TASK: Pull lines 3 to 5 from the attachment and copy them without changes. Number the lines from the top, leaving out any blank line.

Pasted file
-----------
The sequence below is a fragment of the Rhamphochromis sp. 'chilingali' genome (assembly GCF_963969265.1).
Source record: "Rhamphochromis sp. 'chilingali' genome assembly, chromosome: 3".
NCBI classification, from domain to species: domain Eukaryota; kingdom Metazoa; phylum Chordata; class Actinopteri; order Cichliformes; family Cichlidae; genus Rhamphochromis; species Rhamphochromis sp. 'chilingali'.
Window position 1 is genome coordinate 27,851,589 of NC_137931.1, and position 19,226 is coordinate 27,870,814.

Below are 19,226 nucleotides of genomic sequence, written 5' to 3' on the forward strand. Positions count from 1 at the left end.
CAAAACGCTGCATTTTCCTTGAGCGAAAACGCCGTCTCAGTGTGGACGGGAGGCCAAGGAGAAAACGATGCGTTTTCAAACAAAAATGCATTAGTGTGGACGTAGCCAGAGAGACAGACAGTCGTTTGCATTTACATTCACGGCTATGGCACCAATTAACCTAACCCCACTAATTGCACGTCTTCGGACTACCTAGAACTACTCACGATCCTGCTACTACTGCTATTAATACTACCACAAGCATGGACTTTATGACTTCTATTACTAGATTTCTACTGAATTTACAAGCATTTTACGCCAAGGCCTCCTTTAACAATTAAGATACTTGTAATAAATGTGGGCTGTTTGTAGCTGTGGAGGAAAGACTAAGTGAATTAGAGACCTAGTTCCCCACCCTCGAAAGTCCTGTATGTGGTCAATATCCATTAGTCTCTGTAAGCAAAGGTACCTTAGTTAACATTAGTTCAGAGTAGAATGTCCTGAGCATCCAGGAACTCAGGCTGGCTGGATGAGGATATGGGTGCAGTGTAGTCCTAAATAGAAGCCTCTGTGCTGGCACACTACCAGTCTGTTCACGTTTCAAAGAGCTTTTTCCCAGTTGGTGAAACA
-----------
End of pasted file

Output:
NCBI classification, from domain to species: domain Eukaryota; kingdom Metazoa; phylum Chordata; class Actinopteri; order Cichliformes; family Cichlidae; genus Rhamphochromis; species Rhamphochromis sp. 'chilingali'.
Window position 1 is genome coordinate 27,851,589 of NC_137931.1, and position 19,226 is coordinate 27,870,814.

Below are 19,226 nucleotides of genomic sequence, written 5' to 3' on the forward strand. Positions count from 1 at the left end.